Sephora Agrees to Dedicate 15 Percent of Its Shelf Space to Black-Owned Brands

Sephora Agrees to Dedicate 15 Percent of Its Shelf Space to Black-Owned Brands

Sephora has signed a pledge to dedicate 15 percent of its shelf space to black-owned brands, the New York Times reports. The “15 Percent Pledge,” as the initiative has been titled, was started by creative director and Brother Vellies founder Aurora James, who in May reached out to a handful of brands because black people “represent 15% of the population… we need to represent 15% of your shelf space.” Rent the Runway has also agreed to the pledge.

“Ultimately, this commitment is about more than the prestige products on our shelves. It starts with a long-term plan diversifying our supply chain and building a system that creates a better platform for Black-owned brands to grow, while ensuring Black voices help shape our industry,” Sephora’s chief merchandising officer Artemis Patrick told NYT. “We recognize we can do better.” Sephora has also agreed to build out an “advisory group” with brands owned by people of color—not explicitly black people—to ensure they adhere to the 15 percent pledge. James will sit on the board, and she better get compensated handsomely for it.

As it stands, of the 290 brands sold at Sephora, only nine are black-owned: two of which are Pat McGrath and Fenty.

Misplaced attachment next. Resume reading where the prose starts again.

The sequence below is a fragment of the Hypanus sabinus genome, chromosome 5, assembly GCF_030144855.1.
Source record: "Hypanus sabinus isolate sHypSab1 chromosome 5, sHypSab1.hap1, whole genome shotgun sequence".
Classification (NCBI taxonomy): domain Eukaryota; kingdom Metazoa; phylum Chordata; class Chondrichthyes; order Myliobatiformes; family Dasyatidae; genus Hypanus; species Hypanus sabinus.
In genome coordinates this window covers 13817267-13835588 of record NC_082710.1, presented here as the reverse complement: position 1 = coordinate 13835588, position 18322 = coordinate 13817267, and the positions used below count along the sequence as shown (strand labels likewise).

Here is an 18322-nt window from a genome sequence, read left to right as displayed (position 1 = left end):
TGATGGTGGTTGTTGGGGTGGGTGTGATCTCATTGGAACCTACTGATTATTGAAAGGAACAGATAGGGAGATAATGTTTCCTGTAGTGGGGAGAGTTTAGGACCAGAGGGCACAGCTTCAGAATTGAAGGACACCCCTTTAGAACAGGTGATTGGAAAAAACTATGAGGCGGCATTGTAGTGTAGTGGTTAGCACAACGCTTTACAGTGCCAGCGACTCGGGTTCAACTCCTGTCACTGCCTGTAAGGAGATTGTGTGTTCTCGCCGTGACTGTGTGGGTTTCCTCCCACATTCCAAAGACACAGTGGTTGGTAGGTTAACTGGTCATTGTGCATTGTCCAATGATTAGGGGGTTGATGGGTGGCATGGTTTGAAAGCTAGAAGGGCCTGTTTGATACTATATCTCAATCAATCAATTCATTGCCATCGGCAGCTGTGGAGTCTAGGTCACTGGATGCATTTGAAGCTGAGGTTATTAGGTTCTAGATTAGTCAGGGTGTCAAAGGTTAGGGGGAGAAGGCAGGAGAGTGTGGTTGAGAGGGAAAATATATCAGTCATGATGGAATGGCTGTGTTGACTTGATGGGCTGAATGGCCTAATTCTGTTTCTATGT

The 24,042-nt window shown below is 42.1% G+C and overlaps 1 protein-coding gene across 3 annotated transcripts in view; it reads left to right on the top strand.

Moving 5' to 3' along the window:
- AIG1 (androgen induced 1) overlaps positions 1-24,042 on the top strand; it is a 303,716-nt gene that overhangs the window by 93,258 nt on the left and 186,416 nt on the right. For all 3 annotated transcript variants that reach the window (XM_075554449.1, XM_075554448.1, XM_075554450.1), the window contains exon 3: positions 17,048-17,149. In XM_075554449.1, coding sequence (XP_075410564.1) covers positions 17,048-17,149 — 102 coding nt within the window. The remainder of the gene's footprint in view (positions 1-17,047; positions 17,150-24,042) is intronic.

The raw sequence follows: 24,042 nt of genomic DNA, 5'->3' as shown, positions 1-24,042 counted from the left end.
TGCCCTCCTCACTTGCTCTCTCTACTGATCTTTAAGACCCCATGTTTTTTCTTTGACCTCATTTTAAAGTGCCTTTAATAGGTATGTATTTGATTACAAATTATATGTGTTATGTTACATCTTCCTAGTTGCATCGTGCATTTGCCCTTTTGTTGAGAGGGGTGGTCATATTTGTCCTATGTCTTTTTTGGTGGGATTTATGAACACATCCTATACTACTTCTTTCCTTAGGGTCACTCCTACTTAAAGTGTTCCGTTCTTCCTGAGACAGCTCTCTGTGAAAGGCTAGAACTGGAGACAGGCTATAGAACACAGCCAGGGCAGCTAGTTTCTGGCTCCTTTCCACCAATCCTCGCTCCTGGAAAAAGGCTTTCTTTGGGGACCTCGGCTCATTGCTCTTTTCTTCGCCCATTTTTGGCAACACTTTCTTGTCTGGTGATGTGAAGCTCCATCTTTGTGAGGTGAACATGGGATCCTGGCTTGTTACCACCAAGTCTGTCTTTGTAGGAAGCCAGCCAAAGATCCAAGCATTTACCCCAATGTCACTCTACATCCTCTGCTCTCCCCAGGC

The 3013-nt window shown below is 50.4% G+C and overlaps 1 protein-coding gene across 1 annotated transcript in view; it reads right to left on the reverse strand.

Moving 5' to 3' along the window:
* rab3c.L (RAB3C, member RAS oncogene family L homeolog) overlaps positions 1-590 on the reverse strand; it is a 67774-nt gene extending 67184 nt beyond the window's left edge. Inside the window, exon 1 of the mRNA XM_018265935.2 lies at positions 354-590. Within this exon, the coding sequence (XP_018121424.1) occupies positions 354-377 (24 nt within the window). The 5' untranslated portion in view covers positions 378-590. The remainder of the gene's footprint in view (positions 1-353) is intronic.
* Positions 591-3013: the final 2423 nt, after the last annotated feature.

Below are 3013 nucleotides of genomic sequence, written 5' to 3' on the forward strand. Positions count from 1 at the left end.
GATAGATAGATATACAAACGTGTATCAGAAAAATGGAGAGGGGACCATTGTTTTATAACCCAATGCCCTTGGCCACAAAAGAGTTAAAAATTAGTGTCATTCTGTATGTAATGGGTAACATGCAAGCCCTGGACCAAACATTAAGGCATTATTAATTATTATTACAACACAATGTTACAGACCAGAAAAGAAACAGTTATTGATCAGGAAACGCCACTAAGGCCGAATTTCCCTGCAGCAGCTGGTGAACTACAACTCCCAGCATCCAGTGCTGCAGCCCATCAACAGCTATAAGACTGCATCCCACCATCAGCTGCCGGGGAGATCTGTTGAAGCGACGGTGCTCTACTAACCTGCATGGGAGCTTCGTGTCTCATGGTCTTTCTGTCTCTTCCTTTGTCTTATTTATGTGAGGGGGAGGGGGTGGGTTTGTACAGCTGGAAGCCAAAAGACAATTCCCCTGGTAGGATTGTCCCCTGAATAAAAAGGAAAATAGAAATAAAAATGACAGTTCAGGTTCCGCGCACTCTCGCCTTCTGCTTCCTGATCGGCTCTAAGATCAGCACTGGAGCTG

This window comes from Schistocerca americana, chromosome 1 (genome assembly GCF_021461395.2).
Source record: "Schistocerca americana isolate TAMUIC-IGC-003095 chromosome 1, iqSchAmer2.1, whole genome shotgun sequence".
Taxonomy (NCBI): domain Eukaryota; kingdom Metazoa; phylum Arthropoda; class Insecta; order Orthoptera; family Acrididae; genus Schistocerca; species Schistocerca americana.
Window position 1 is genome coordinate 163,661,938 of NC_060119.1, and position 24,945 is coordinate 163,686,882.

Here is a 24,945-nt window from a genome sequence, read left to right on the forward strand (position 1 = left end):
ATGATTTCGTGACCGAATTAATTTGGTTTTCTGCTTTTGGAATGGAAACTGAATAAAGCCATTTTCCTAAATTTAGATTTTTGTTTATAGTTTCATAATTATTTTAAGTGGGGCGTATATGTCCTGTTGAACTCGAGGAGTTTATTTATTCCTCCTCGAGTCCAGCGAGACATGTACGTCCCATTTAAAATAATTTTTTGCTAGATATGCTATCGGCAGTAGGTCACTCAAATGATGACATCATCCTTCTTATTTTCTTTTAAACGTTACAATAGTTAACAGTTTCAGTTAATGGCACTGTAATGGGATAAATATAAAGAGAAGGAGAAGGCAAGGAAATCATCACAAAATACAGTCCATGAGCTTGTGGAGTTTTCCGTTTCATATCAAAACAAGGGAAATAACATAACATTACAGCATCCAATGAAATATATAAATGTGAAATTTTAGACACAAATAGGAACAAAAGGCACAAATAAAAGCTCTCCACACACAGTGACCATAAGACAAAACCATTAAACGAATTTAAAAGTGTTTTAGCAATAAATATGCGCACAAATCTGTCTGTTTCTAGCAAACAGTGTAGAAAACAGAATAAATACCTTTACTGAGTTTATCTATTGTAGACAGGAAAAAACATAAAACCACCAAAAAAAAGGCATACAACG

James also reached out to bigger brands, like Whole Foods, Target, Walmart, Home Depot, and Saks Fifth Avenue, who’ve yet to respond. That’s disappointing, but in another way, so is Sephora and Rent the Runway’s long overdue commitment. James reached out to those brands on May 31, which means both brands agreed to the 15 percent pledge in less than two weeks—Rent the Runway even agreed to allocate an additional $1 million to support black designers. Why hadn’t this been done before? Surely others have approached leaders of the aforementioned brands with something similar? Hell, Target even ran a commercial highlighting Honey Pot, a black-owned business that sells menstrual hygiene products, earlier this year. If they’re vocal in their advertisements, certainly someone in their corporate offices has told them about the importance of supporting black-owned businesses. I struggle to applaud Sephora or Rent the Runway—they are simply doing now what they should have been doing for years. For others, the clock is ticking.

Inline Feedbacks
View all comments
Share Tweet Submit Pin